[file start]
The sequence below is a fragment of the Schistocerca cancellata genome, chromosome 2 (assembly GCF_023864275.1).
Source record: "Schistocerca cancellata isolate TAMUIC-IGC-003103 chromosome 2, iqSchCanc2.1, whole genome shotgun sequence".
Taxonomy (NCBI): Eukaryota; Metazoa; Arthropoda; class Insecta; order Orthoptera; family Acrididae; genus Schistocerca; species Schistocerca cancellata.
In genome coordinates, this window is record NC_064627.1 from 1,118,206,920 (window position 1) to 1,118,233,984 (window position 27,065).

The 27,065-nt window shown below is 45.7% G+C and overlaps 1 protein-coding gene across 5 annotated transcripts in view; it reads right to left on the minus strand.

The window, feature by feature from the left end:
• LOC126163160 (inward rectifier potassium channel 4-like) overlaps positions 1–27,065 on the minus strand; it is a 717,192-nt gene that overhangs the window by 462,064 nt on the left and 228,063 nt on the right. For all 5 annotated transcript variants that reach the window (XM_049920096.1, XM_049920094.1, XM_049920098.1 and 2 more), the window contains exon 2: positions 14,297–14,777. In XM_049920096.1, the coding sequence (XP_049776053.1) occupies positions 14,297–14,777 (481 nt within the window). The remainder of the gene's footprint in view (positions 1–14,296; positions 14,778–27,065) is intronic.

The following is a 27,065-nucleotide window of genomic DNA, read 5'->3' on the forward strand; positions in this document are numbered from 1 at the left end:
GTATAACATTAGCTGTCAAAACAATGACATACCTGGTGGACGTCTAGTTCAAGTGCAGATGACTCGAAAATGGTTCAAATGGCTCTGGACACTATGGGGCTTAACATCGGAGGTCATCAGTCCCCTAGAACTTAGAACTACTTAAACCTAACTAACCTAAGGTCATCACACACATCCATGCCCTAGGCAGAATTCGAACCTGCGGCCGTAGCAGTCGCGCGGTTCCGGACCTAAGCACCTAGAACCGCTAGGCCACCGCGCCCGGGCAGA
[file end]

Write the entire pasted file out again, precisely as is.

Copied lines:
The sequence below is a fragment of the Schistocerca cancellata genome, chromosome 2 (assembly GCF_023864275.1).
Source record: "Schistocerca cancellata isolate TAMUIC-IGC-003103 chromosome 2, iqSchCanc2.1, whole genome shotgun sequence".
Taxonomy (NCBI): Eukaryota; Metazoa; Arthropoda; class Insecta; order Orthoptera; family Acrididae; genus Schistocerca; species Schistocerca cancellata.
In genome coordinates, this window is record NC_064627.1 from 1,118,206,920 (window position 1) to 1,118,233,984 (window position 27,065).

The 27,065-nt window shown below is 45.7% G+C and overlaps 1 protein-coding gene across 5 annotated transcripts in view; it reads right to left on the minus strand.

The window, feature by feature from the left end:
• LOC126163160 (inward rectifier potassium channel 4-like) overlaps positions 1–27,065 on the minus strand; it is a 717,192-nt gene that overhangs the window by 462,064 nt on the left and 228,063 nt on the right. For all 5 annotated transcript variants that reach the window (XM_049920096.1, XM_049920094.1, XM_049920098.1 and 2 more), the window contains exon 2: positions 14,297–14,777. In XM_049920096.1, the coding sequence (XP_049776053.1) occupies positions 14,297–14,777 (481 nt within the window). The remainder of the gene's footprint in view (positions 1–14,296; positions 14,778–27,065) is intronic.

The following is a 27,065-nucleotide window of genomic DNA, read 5'->3' on the forward strand; positions in this document are numbered from 1 at the left end:
GTATAACATTAGCTGTCAAAACAATGACATACCTGGTGGACGTCTAGTTCAAGTGCAGATGACTCGAAAATGGTTCAAATGGCTCTGGACACTATGGGGCTTAACATCGGAGGTCATCAGTCCCCTAGAACTTAGAACTACTTAAACCTAACTAACCTAAGGTCATCACACACATCCATGCCCTAGGCAGAATTCGAACCTGCGGCCGTAGCAGTCGCGCGGTTCCGGACCTAAGCACCTAGAACCGCTAGGCCACCGCGCCCGGGCAGA